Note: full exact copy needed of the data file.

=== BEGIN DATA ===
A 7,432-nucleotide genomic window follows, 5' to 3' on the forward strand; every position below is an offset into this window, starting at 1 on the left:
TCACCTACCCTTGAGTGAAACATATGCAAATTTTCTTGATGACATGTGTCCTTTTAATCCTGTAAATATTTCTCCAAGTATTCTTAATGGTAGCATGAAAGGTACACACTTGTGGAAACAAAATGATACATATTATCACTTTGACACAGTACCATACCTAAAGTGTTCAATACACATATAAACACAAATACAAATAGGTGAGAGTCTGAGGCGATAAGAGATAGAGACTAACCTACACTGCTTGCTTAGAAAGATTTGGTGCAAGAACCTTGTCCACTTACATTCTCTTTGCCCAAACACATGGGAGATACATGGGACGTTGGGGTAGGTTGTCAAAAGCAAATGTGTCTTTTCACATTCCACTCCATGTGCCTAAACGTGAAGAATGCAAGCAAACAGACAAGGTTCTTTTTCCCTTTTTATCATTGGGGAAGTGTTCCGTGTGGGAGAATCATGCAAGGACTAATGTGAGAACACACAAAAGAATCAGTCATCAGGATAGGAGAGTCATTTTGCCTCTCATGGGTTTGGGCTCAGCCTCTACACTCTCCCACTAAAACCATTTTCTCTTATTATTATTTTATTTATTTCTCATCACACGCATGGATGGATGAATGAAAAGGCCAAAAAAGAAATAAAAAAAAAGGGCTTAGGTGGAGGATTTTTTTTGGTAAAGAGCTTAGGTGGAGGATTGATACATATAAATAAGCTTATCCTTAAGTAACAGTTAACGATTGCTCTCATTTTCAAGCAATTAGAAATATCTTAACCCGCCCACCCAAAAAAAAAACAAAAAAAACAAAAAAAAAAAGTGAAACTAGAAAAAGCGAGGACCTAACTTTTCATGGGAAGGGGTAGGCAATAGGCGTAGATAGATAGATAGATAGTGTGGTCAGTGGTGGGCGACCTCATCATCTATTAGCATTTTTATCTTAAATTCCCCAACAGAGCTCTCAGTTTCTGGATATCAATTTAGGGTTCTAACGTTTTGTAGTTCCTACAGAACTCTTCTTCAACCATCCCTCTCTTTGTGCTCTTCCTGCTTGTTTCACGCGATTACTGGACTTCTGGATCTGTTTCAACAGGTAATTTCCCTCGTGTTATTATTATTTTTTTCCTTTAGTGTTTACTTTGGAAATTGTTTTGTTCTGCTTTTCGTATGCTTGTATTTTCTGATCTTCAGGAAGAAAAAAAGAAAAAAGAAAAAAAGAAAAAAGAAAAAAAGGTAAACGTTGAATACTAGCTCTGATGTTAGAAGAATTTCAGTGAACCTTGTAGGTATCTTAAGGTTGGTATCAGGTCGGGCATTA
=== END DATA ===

A 7,432-nucleotide genomic window follows, 5' to 3' on the forward strand; every position below is an offset into this window, starting at 1 on the left:
TCACCTACCCTTGAGTGAAACATATGCAAATTTTCTTGATGACATGTGTCCTTTTAATCCTGTAAATATTTCTCCAAGTATTCTTAATGGTAGCATGAAAGGTACACACTTGTGGAAACAAAATGATACATATTATCACTTTGACACAGTACCATACCTAAAGTGTTCAATACACATATAAACACAAATACAAATAGGTGAGAGTCTGAGGCGATAAGAGATAGAGACTAACCTACACTGCTTGCTTAGAAAGATTTGGTGCAAGAACCTTGTCCACTTACATTCTCTTTGCCCAAACACATGGGAGATACATGGGACGTTGGGGTAGGTTGTCAAAAGCAAATGTGTCTTTTCACATTCCACTCCATGTGCCTAAACGTGAAGAATGCAAGCAAACAGACAAGGTTCTTTTTCCCTTTTTATCATTGGGGAAGTGTTCCGTGTGGGAGAATCATGCAAGGACTAATGTGAGAACACACAAAAGAATCAGTCATCAGGATAGGAGAGTCATTTTGCCTCTCATGGGTTTGGGCTCAGCCTCTACACTCTCCCACTAAAACCATTTTCTCTTATTATTATTTTATTTATTTCTCATCACACGCATGGATGGATGAATGAAAAGGCCAAAAAAGAAATAAAAAAAAAGGGCTTAGGTGGAGGATTTTTTTTGGTAAAGAGCTTAGGTGGAGGATTGATACATATAAATAAGCTTATCCTTAAGTAACAGTTAACGATTGCTCTCATTTTCAAGCAATTAGAAATATCTTAACCCGCCCACCCAAAAAAAAAACAAAAAAAACAAAAAAAAAAAGTGAAACTAGAAAAAGCGAGGACCTAACTTTTCATGGGAAGGGGTAGGCAATAGGCGTAGATAGATAGATAGATAGTGTGGTCAGTGGTGGGCGACCTCATCATCTATTAGCATTTTTATCTTAAATTCCCCAACAGAGCTCTCAGTTTCTGGATATCAATTTAGGGTTCTAACGTTTTGTAGTTCCTACAGAACTCTTCTTCAACCATCCCTCTCTTTGTGCTCTTCCTGCTTGTTTCACGCGATTACTGGACTTCTGGATCTGTTTCAACAGGTAATTTCCCTCGTGTTATTATTATTTTTTTCCTTTAGTGTTTACTTTGGAAATTGTTTTGTTCTGCTTTTCGTATGCTTGTATTTTCTGATCTTCAGGAAGAAAAAAAGAAAAAAGAAAAAAAGAAAAAAGAAAAAAAGGTAAACGTTGAATACTAGCTCTGATGTTAGAAGAATTTCAGTGAACCTTGTAGGTATCTTAAGGTTGGTATCAGGTCGGGCATTA